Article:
BHO came to office with no real plan to govern. He had no idea how to fix the economy, no I idea how to fix America’s healthcare crisis, no idea how to stop global warming, and certainly not even a gram’s worth of sense as far as foreign policy is concerned.

Let’s be fair. No one really has an idea how to fix the economy; it has never been broken like this before. America’s healthcare system is a mess, but one that could easily be solved by eating at McDonald’s ten fewer times each week and exercising. The demise of the world’s economies has at least delayed the melting of the polar icecaps. However, the Middle East is more than the Arab-Israeli conflict.

President Obama’s simplistic reduction of the matter to one of Palestinian statehood obscures numerous problems. Oil wealth is not evenly distributed and the have’s are not sharing with the have-not’s. There is a burgeoning demographic crises, with the number of 18-24 year olds increasing. This demographic is the cannon-fodder for extremist movements. There is the conflict between Shi’ite and Sunni Islam, 14 centuries in the making. Arab, Persians and Turks have been fighting for dominance over the region for almost the same period of time.

I have tried numerous times to parse President Obama’s foreign policy vis-à-vis this region. Is he truly simplistic and naïve? Does he hold the view that the US cannot continue to act as the world’s policeman? Is he just trying to keep the lid on the pot? All of these explanations may be true; none of them may be. One certainty is, that after a year in office he has accomplished little, excepting reducing America’s standing with allies and bolstering the prestige of its enemies.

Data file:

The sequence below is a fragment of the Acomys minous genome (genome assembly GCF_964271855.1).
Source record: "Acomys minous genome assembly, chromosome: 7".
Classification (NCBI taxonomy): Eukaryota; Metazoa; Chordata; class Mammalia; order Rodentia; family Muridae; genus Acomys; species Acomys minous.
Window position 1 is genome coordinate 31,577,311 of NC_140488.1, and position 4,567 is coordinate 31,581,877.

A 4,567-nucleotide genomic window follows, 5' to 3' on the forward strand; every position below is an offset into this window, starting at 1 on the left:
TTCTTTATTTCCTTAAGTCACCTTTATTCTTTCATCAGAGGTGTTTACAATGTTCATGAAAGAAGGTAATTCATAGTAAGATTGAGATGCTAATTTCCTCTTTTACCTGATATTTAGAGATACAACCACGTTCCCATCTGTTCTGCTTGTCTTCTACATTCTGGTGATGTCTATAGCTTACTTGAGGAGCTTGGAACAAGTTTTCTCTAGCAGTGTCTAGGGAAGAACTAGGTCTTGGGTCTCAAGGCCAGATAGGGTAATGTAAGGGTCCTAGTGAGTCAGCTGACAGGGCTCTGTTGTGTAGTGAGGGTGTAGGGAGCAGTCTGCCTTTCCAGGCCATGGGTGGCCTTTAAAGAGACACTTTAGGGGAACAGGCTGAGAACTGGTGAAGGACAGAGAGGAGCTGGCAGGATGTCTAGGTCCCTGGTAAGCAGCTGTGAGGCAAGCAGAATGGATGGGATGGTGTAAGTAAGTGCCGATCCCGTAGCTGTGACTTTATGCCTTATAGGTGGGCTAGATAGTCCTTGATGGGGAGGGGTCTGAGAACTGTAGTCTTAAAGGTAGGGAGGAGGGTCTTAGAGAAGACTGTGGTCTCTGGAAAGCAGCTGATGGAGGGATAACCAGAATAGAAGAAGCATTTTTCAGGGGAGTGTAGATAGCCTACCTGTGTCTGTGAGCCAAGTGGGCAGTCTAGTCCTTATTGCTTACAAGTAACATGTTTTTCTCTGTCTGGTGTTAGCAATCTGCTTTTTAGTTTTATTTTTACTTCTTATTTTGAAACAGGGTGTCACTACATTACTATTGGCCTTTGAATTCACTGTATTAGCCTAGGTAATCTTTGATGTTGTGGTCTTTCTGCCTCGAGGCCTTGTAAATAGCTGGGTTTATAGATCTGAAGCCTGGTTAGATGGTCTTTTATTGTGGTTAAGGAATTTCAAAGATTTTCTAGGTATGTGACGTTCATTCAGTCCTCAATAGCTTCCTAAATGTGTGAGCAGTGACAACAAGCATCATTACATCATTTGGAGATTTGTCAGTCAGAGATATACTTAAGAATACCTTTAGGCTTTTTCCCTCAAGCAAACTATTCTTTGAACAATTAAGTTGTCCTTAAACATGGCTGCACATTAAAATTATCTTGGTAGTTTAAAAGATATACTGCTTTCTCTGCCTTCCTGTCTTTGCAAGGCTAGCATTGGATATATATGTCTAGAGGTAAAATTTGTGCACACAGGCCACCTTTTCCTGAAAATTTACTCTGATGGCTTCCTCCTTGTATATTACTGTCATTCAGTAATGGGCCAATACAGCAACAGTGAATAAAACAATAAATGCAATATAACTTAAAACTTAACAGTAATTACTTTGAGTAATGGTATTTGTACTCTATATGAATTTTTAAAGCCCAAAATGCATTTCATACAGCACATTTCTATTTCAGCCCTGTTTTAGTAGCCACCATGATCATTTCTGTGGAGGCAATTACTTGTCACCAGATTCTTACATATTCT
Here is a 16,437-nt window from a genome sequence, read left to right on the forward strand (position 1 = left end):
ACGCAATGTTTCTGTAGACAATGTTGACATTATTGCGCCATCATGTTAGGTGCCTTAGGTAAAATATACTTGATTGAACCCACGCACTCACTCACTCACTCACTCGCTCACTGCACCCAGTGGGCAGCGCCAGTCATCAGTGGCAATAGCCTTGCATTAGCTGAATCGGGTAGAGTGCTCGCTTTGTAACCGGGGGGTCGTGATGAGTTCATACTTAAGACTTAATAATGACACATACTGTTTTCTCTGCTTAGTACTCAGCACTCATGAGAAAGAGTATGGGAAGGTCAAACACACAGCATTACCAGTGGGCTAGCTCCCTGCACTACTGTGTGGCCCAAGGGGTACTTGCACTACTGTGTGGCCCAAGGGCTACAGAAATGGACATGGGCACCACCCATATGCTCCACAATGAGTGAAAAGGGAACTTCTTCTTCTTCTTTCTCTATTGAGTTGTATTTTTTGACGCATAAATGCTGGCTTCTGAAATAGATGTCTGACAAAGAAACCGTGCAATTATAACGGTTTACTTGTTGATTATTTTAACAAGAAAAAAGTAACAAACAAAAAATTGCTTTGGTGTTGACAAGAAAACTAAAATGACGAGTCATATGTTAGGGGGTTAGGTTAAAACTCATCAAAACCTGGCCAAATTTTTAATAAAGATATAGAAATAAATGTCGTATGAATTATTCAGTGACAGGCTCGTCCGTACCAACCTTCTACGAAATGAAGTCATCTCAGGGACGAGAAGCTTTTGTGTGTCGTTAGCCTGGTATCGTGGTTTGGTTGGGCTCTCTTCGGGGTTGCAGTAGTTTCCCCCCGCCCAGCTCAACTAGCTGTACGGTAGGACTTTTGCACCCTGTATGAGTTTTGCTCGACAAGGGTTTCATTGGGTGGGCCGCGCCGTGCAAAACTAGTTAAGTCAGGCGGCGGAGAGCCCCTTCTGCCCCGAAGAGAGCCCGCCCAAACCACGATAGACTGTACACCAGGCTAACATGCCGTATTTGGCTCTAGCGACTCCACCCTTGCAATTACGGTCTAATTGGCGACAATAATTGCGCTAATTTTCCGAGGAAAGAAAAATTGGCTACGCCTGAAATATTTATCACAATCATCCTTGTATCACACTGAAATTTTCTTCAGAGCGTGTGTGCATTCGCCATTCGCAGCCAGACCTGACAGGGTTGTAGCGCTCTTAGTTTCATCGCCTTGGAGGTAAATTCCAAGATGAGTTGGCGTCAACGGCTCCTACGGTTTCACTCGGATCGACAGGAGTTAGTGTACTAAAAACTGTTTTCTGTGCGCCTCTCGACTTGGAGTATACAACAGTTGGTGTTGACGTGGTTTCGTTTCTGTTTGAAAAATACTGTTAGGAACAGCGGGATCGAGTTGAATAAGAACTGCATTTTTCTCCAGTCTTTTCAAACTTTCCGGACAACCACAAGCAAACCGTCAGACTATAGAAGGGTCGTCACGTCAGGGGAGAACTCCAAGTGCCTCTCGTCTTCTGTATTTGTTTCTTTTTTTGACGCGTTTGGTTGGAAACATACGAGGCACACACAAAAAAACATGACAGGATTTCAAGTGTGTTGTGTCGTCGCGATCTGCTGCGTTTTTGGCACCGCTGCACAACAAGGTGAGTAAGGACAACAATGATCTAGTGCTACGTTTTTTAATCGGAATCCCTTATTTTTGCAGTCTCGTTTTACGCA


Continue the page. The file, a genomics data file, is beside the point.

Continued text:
January 2, 2010 Posted by | Middle East, Obama | , , , , | Leave a comment

No to Palestine!

Chief Negotiator Saeb Erekat says the Palestinian Authority is making an effort to elicit international support for declaring statehood, Al-Ayyam newspaper reported Saturday, November 14th. According to Erekat, the PA intends to promote this issue in order to bring it for a vote at the UN Security Council. The Palestinians’ frustrations are understandable to a certain extent. The Oslo Peace process, begun in 1993, has not delivered to them the independent state that they want. This brings several questions to mind.

First, the Palestinians’ frustrations are largely of their own making. They have never negotiated in good faith, they have never recognized Israel as the legitimate expression of the Jewish People’s right to their own independent state, they have constantly resorted to violence at every opportunity, and their leadership continues to make statements regarding Palestinian plans to erase Israel from the map completely.